In 2011 Cardinal John Dew introduced “intentional stewardship” to the Archdiocese, a movement which has involved the people of the Archdiocese in many types of formation.
At its heart, stewardship is a recognition that all we have and all we are is a gift from God. It is a way of looking at the world through the eyes of a disciple of Christ, recognizing that ‘I am a gift from God’ and being generous with all God has given me – abilities, experiences, possessions, knowledge. Stewardship challenges us to use our gifts for God and for others.
The Stewardship journey
The Stewardship journey began in August 2011 with a Stewardship conference for people from all the parishes, which introduced the concept.
Stewardship Days have been held (and continue to be held) in all the parishes. A Stewardship Day involves a presentation – “A Disciple’s Response” – by Cardinal John Dew, after which parishioners take part in three conversations in different groups in which they explore what it means to be an intentional disciple of Jesus Christ on a daily basis, in the home, in the neighbourhood, in their faith communities, workplaces, in every aspect of their lives. An evening session follows in which the leaders from the parishes and schools work with the material gathered from the parishioners’ conversations to create pastoral goals for the parish and its schools.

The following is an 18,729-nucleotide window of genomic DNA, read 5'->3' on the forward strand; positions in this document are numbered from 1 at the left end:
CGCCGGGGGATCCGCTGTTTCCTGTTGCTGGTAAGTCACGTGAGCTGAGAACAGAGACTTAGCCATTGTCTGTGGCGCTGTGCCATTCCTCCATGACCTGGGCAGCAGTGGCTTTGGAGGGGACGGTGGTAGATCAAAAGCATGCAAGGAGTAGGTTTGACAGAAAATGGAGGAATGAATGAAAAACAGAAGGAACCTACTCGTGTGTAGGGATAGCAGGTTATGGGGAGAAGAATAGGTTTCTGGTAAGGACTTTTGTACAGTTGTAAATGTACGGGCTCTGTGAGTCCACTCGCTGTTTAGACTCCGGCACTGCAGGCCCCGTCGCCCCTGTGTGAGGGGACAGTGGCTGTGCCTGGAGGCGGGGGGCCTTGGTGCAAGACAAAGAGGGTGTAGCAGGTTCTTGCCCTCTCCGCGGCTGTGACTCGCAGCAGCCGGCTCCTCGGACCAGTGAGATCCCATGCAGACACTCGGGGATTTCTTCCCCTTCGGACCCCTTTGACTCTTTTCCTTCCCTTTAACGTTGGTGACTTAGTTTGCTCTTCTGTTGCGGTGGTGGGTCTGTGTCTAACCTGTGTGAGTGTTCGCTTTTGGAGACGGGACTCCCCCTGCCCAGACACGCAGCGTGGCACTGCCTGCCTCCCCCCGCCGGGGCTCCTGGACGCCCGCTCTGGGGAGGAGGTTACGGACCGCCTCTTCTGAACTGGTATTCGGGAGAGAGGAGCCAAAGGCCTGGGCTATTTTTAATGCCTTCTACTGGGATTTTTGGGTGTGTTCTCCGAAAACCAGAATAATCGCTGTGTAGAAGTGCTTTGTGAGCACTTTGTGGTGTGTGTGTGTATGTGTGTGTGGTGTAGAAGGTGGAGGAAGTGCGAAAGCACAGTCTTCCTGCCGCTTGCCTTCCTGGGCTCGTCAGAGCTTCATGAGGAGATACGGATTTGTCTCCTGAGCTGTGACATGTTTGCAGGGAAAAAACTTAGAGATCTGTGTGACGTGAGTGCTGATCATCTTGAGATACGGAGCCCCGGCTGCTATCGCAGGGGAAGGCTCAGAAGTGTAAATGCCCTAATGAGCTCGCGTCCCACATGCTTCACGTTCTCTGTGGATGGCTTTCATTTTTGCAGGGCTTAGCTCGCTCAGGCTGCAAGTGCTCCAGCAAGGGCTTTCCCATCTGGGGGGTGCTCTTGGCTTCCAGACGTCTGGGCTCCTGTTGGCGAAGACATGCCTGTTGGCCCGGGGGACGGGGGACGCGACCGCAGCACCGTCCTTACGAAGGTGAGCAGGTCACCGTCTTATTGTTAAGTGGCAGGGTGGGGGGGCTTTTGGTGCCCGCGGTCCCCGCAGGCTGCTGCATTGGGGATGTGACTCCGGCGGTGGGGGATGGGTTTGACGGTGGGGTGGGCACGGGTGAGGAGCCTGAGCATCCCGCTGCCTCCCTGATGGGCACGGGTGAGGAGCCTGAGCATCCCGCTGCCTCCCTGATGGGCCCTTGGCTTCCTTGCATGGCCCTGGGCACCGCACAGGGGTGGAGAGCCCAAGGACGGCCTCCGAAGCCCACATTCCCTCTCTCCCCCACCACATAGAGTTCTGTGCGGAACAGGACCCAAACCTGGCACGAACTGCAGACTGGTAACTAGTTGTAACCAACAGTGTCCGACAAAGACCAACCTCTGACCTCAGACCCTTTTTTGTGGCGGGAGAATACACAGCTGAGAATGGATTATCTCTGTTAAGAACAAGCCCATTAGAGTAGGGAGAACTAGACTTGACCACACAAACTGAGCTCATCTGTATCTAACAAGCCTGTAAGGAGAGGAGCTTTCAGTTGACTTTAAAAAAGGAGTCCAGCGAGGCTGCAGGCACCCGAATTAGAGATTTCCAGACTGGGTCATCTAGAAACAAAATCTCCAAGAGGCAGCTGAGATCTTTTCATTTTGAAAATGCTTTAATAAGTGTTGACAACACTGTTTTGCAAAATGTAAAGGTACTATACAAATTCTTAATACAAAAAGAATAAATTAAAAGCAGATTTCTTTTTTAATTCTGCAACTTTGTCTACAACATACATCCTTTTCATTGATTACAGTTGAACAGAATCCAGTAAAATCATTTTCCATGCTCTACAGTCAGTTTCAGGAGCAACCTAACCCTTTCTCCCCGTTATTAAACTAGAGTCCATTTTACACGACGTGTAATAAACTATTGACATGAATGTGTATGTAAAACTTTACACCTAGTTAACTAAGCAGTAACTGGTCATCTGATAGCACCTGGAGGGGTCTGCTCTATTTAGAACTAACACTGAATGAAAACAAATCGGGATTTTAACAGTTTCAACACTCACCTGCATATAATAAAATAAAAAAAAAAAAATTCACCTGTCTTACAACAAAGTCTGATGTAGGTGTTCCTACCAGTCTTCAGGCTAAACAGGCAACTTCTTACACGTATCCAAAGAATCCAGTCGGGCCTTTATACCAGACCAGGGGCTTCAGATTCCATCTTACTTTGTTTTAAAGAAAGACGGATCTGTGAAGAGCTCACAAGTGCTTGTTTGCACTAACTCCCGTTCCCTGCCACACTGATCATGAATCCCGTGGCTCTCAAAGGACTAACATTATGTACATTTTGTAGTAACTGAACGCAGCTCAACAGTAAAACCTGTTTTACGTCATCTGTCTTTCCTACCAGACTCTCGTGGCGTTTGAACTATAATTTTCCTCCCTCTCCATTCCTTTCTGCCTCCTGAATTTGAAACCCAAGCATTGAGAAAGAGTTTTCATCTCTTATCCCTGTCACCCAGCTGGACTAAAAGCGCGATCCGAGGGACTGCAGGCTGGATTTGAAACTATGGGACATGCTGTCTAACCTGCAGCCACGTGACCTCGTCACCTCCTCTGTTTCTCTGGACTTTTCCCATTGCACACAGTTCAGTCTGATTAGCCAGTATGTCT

A Stewardship Network has been established for the Archdiocese which meets for further formation and to share ideas. Stewardship Days have been held for particular groups, such as young adults, clergy new to ministry in the Archdiocese, and teachers. There is an annual Stewardship retreat, and October is designated as Stewardship Month with resources provided for parishes.
In the last year Stewardship Breakfasts have been introduced. People gather at 7.30am for breakfast, to hear a talk by Cardinal John Dew and three testimonies from people in the parish about how intentionally being a ‘missionary disciple’ has affected their lives. These events have been very popular in terms of numbers attending and for the community building and formation which takes place. Four of these are planned annually.